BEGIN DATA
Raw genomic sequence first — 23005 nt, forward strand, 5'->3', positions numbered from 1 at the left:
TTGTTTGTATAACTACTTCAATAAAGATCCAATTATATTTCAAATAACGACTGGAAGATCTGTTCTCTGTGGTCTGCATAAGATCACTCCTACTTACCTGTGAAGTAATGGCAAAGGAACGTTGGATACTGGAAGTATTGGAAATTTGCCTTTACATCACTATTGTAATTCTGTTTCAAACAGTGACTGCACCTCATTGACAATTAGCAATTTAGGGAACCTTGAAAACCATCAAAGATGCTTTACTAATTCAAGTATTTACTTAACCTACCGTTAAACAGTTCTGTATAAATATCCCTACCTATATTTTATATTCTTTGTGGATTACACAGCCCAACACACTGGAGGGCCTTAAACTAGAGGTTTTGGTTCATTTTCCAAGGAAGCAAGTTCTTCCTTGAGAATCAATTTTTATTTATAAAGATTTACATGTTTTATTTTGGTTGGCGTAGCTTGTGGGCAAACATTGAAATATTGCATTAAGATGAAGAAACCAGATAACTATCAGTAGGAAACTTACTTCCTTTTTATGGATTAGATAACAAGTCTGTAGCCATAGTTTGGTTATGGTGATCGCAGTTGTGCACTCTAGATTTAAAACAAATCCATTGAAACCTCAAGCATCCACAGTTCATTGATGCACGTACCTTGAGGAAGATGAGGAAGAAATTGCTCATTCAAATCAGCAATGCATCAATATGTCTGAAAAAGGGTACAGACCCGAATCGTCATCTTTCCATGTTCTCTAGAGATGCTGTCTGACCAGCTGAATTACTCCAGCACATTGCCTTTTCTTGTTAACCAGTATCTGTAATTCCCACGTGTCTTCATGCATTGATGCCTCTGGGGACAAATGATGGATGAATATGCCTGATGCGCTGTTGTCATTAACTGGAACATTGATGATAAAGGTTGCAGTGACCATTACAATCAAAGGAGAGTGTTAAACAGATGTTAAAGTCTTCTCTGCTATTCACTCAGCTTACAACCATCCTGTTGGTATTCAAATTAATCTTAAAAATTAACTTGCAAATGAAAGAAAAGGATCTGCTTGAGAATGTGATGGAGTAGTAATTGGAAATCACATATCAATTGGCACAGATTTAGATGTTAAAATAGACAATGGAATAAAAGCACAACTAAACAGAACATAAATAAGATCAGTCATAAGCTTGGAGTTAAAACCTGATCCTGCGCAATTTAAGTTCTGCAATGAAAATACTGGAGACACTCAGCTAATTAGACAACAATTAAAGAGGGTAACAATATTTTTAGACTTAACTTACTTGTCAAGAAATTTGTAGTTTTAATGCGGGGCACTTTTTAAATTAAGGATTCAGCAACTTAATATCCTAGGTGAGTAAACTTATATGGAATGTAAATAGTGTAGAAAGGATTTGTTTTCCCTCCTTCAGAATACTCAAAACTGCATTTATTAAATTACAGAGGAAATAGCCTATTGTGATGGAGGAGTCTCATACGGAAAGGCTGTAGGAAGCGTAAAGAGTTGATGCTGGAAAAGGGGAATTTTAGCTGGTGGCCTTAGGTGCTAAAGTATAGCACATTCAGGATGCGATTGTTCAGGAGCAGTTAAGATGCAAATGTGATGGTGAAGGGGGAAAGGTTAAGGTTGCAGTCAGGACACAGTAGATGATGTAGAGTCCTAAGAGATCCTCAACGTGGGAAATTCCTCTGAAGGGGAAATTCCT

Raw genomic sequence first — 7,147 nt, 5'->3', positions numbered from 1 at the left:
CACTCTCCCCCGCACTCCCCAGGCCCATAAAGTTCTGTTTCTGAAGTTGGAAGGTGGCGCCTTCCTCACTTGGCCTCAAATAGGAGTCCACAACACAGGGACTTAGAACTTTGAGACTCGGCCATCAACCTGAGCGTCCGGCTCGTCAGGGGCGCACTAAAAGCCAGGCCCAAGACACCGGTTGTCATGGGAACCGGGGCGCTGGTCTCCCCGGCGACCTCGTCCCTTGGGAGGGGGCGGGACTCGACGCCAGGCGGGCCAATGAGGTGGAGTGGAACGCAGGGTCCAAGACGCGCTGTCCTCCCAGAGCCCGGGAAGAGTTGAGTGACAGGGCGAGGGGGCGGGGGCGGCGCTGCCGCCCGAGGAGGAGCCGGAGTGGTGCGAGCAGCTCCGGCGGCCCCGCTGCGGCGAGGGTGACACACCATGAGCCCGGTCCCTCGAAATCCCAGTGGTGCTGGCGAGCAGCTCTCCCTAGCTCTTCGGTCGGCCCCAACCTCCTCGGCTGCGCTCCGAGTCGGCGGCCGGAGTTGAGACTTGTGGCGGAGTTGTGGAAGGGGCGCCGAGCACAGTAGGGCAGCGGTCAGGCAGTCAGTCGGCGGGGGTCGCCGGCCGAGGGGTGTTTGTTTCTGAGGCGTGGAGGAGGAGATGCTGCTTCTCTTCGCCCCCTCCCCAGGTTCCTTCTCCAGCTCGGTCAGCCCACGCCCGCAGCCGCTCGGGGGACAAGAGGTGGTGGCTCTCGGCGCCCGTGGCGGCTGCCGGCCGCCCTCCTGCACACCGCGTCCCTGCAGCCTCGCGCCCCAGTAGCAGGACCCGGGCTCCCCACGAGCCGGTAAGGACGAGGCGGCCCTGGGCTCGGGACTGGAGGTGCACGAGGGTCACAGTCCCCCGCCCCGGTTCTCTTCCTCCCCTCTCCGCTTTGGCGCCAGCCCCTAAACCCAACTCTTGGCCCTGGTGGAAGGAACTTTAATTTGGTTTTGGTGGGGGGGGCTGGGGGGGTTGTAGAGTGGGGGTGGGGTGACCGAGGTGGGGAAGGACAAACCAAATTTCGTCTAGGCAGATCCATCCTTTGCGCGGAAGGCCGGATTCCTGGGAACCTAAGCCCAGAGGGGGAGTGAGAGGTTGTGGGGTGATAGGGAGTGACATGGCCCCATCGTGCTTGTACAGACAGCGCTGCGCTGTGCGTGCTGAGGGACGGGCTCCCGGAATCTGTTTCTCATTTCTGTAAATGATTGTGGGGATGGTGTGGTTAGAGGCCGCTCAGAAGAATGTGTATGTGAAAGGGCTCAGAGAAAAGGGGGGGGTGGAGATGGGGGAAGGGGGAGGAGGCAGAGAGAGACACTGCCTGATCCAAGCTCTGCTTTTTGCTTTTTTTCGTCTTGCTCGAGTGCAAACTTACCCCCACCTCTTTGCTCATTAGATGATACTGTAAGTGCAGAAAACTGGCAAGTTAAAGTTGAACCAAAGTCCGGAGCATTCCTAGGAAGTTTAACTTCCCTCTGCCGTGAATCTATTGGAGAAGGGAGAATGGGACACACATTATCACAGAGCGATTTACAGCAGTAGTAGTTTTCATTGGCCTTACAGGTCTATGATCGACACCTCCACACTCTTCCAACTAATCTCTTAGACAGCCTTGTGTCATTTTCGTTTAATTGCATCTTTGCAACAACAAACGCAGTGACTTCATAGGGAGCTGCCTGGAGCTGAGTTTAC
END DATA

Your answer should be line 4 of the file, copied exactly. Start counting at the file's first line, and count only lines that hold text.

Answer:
CACTCTCCCCCGCACTCCCCAGGCCCATAAAGTTCTGTTTCTGAAGTTGGAAGGTGGCGCCTTCCTCACTTGGCCTCAAATAGGAGTCCACAACACAGGGACTTAGAACTTTGAGACTCGGCCATCAACCTGAGCGTCCGGCTCGTCAGGGGCGCACTAAAAGCCAGGCCCAAGACACCGGTTGTCATGGGAACCGGGGCGCTGGTCTCCCCGGCGACCTCGTCCCTTGGGAGGGGGCGGGACTCGACGCCAGGCGGGCCAATGAGGTGGAGTGGAACGCAGGGTCCAAGACGCGCTGTCCTCCCAGAGCCCGGGAAGAGTTGAGTGACAGGGCGAGGGGGCGGGGGCGGCGCTGCCGCCCGAGGAGGAGCCGGAGTGGTGCGAGCAGCTCCGGCGGCCCCGCTGCGGCGAGGGTGACACACCATGAGCCCGGTCCCTCGAAATCCCAGTGGTGCTGGCGAGCAGCTCTCCCTAGCTCTTCGGTCGGCCCCAACCTCCTCGGCTGCGCTCCGAGTCGGCGGCCGGAGTTGAGACTTGTGGCGGAGTTGTGGAAGGGGCGCCGAGCACAGTAGGGCAGCGGTCAGGCAGTCAGTCGGCGGGGGTCGCCGGCCGAGGGGTGTTTGTTTCTGAGGCGTGGAGGAGGAGATGCTGCTTCTCTTCGCCCCCTCCCCAGGTTCCTTCTCCAGCTCGGTCAGCCCACGCCCGCAGCCGCTCGGGGGACAAGAGGTGGTGGCTCTCGGCGCCCGTGGCGGCTGCCGGCCGCCCTCCTGCACACCGCGTCCCTGCAGCCTCGCGCCCCAGTAGCAGGACCCGGGCTCCCCACGAGCCGGTAAGGACGAGGCGGCCCTGGGCTCGGGACTGGAGGTGCACGAGGGTCACAGTCCCCCGCCCCGGTTCTCTTCCTCCCCTCTCCGCTTTGGCGCCAGCCCCTAAACCCAACTCTTGGCCCTGGTGGAAGGAACTTTAATTTGGTTTTGGTGGGGGGGGCTGGGGGGGTTGTAGAGTGGGGGTGGGGTGACCGAGGTGGGGAAGGACAAACCAAATTTCGTCTAGGCAGATCCATCCTTTGCGCGGAAGGCCGGATTCCTGGGAACCTAAGCCCAGAGGGGGAGTGAGAGGTTGTGGGGTGATAGGGAGTGACATGGCCCCATCGTGCTTGTACAGACAGCGCTGCGCTGTGCGTGCTGAGGGACGGGCTCCCGGAATCTGTTTCTCATTTCTGTAAATGATTGTGGGGATGGTGTGGTTAGAGGCCGCTCAGAAGAATGTGTATGTGAAAGGGCTCAGAGAAAAGGGGGGGGTGGAGATGGGGGAAGGGGGAGGAGGCAGAGAGAGACACTGCCTGATCCAAGCTCTGCTTTTTGCTTTTTTTCGTCTTGCTCGAGTGCAAACTTACCCCCACCTCTTTGCTCATTAGATGATACTGTAAGTGCAGAAAACTGGCAAGTTAAAGTTGAACCAAAGTCCGGAGCATTCCTAGGAAGTTTAACTTCCCTCTGCCGTGAATCTATTGGAGAAGGGAGAATGGGACACACATTATCACAGAGCGATTTACAGCAGTAGTAGTTTTCATTGGCCTTACAGGTCTATGATCGACACCTCCACACTCTTCCAACTAATCTCTTAGACAGCCTTGTGTCATTTTCGTTTAATTGCATCTTTGCAACAACAAACGCAGTGACTTCATAGGGAGCTGCCTGGAGCTGAGTTTAC